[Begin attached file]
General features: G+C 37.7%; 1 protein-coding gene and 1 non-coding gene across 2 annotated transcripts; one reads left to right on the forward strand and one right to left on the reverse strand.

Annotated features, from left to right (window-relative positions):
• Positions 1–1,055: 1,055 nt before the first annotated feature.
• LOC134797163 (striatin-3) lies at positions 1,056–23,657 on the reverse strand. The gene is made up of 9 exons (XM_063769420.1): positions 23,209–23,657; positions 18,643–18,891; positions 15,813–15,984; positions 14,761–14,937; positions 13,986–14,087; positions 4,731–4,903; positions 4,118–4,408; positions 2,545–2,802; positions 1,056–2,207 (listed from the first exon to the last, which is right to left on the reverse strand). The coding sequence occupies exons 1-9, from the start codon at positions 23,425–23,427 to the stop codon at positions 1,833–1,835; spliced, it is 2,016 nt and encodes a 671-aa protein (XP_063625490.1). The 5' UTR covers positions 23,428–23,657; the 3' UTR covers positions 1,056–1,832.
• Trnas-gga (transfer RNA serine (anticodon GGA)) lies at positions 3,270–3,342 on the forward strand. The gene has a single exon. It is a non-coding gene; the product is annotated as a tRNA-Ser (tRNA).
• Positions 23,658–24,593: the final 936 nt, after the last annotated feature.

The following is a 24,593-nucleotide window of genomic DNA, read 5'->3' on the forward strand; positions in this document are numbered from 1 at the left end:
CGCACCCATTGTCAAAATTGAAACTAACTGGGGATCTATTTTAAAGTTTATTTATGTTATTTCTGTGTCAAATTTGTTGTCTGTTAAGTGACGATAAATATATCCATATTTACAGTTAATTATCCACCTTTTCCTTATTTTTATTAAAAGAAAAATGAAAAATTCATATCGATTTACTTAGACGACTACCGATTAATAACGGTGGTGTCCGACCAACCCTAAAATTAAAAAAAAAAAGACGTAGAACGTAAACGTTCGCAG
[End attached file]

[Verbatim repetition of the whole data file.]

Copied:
General features: G+C 37.7%; 1 protein-coding gene and 1 non-coding gene across 2 annotated transcripts; one reads left to right on the forward strand and one right to left on the reverse strand.

Annotated features, from left to right (window-relative positions):
• Positions 1–1,055: 1,055 nt before the first annotated feature.
• LOC134797163 (striatin-3) lies at positions 1,056–23,657 on the reverse strand. The gene is made up of 9 exons (XM_063769420.1): positions 23,209–23,657; positions 18,643–18,891; positions 15,813–15,984; positions 14,761–14,937; positions 13,986–14,087; positions 4,731–4,903; positions 4,118–4,408; positions 2,545–2,802; positions 1,056–2,207 (listed from the first exon to the last, which is right to left on the reverse strand). The coding sequence occupies exons 1-9, from the start codon at positions 23,425–23,427 to the stop codon at positions 1,833–1,835; spliced, it is 2,016 nt and encodes a 671-aa protein (XP_063625490.1). The 5' UTR covers positions 23,428–23,657; the 3' UTR covers positions 1,056–1,832.
• Trnas-gga (transfer RNA serine (anticodon GGA)) lies at positions 3,270–3,342 on the forward strand. The gene has a single exon. It is a non-coding gene; the product is annotated as a tRNA-Ser (tRNA).
• Positions 23,658–24,593: the final 936 nt, after the last annotated feature.

The following is a 24,593-nucleotide window of genomic DNA, read 5'->3' on the forward strand; positions in this document are numbered from 1 at the left end:
CGCACCCATTGTCAAAATTGAAACTAACTGGGGATCTATTTTAAAGTTTATTTATGTTATTTCTGTGTCAAATTTGTTGTCTGTTAAGTGACGATAAATATATCCATATTTACAGTTAATTATCCACCTTTTCCTTATTTTTATTAAAAGAAAAATGAAAAATTCATATCGATTTACTTAGACGACTACCGATTAATAACGGTGGTGTCCGACCAACCCTAAAATTAAAAAAAAAAAGACGTAGAACGTAAACGTTCGCAG